Reviews for Winter Of The World

by Ken Follett

Publishers Weekly
(c) Copyright PWxyz, LLC. All rights reserved

This second installment of Follett's epic Century trilogy is just as potent, engrossing, and prolix as the opening opus, Fall of Giants. Continuing the histrionics of the five families introduced in Fall, this masterfully conceived novel picks up in 1933 as Carla von Ulrich, 11, feels the horror of Nazi encroachment in Germany and proves a staunch resister, while her older brother, Erik, becomes an infatuated soldier. Elsewhere, English student Lloyd Williams aggressively resists the Fascists in the Spanish Civil War. Later, wealthy American brothers Chuck (a closeted homosexual) and Woody Dewar head to the South Seas to fight the good fight as socialite Daisy Peshkov, Woody's first love, is swept up with Lloyd and the drama of war. Rife with plot lines, interpersonal intrigue, sweeping historical flourishes, and an authentic and compelling cast, this is a tale of dynamic characters struggling to survive during one of the world's darkest periods. While some may find Follett's verbosity daunting, others will applaud his dedication and ability to keep so many plots spinning while delivering a story that educates, entertains, and will leave fans eagerly awaiting the trilogy's crowning capstone. (Sept.) (c) Copyright PWxyz, LLC. All rights reserved.


Book list
From Booklist, Copyright © American Library Association. Used with permission.

Follett follows the bestselling Fall of Giants (2010) with the eagerly anticipated second volume of his ambitious Century Trilogy. Picking up the disparate plot strands approximately 10 years later, he introduces the next generation of the five original families American, German, Russian, English, and Welsh, respectively as it stands poised on the brink of another international catastrophe. As fascism extends its grip on Europe, the Japanese attack Pearl Harbor, London is blitzed, the Soviet Union is invaded, and the lives of all the interrelated major characters are dramatically and permanently altered. Serving as participants in and witnesses to all the major events of the mid-twentieth century, their dovetailing stories provide a remarkably comprehensive overview of a rapidly evolving chain of events that will challenge and change the course of world history. In the hands of a less gifted writer, these 900-plus pages and the breadth of the subject matter might be daunting, but Follett never lets the action lag as he adeptly ties together all the sweeping economic, cultural, political, and social transformations of the entire era. High Demand Backstory: The first volume in Follett's epic Century Trilogy was a runaway bestseller. Expect immediate high demand as fans of Fall of Giants will be impatient to find out how the main characters and their extended families fare as another world war looms on the horizon.--Flanagan, Margaret Copyright 2010 Booklist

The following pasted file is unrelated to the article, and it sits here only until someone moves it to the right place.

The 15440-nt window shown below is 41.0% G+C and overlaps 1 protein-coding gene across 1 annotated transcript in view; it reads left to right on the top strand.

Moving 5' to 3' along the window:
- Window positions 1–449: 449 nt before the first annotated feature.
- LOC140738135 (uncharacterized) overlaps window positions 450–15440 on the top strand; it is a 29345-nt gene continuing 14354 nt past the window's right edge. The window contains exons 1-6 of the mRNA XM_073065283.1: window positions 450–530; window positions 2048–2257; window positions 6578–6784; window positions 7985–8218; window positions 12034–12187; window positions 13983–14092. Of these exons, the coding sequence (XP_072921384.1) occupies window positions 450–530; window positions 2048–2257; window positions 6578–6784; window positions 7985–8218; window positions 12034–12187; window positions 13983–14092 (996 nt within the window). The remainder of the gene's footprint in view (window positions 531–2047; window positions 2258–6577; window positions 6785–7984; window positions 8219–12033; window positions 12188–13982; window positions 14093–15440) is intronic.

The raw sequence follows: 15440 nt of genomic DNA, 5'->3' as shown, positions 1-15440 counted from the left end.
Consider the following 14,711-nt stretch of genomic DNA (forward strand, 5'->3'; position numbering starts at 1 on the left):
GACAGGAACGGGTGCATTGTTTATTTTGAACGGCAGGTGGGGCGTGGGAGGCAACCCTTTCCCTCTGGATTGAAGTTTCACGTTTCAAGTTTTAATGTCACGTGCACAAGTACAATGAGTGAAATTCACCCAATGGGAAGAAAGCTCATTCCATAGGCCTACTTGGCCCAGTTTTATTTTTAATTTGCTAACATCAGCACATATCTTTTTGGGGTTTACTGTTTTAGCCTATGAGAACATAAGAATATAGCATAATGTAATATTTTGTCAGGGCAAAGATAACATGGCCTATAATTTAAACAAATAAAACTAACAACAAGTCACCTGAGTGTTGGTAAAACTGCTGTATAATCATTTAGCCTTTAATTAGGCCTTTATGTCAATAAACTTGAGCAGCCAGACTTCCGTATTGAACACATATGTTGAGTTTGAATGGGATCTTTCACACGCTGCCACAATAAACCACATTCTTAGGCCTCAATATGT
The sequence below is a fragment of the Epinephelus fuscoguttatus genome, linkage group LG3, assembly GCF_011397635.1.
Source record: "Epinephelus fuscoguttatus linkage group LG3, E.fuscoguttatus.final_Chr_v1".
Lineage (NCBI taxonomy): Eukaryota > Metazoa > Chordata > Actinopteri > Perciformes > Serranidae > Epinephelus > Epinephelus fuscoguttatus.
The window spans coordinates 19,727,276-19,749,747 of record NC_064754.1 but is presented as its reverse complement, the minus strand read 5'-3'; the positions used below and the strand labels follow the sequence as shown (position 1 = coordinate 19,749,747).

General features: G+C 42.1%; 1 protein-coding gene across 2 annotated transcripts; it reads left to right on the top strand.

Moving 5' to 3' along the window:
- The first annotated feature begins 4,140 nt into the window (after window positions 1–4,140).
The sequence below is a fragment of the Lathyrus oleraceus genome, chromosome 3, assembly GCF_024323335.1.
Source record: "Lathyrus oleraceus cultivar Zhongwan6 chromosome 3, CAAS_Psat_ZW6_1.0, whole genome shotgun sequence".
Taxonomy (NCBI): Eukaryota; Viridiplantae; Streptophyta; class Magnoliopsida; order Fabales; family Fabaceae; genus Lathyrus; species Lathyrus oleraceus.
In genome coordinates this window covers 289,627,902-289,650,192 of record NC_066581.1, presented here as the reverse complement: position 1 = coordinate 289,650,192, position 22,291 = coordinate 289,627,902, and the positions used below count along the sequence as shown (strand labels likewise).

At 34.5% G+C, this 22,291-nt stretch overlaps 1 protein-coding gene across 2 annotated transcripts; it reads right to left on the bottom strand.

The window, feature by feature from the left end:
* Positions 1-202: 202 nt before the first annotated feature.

Library Journal
(c) Copyright 2010. Library Journals LLC, a wholly owned subsidiary of Media Source, Inc. No redistribution permitted.

The second volume in Follett's trilogy of the 20th century traces the intertwined histories of the same five families-Welsh, English, German, Russian and American-that were featured in Fall of Angels. In 1933, Hitler's acolytes seize power; in a particularly disturbing scene, Brownshirts destroy the offices of an opposition newspaper while smiling police look on. By 1948, the Axis has been defeated, but Europe is split between Eastern and Western Europe, Communists are gaining in the West, and the Soviets have the bomb. The Berlin airlift has begun. Follett's latest novel is a tale of heroes and heroic acts. In the hands of a less adroit storyteller, it would be hackneyed, but Follett moves his stock figures through interesting situations and draws the reader in to care what happens to them. The next thing you know, you've read all 960 pages of this enjoyable novel. VERDICT This second installment will be just as popular as its predecessor, and it deserves to be. [See Prepub Alert, 3/5/12.]-David Keymer, Modesto, CA (c) Copyright 2012. Library Journals LLC, a wholly owned subsidiary of Media Source, Inc. No redistribution permitted.

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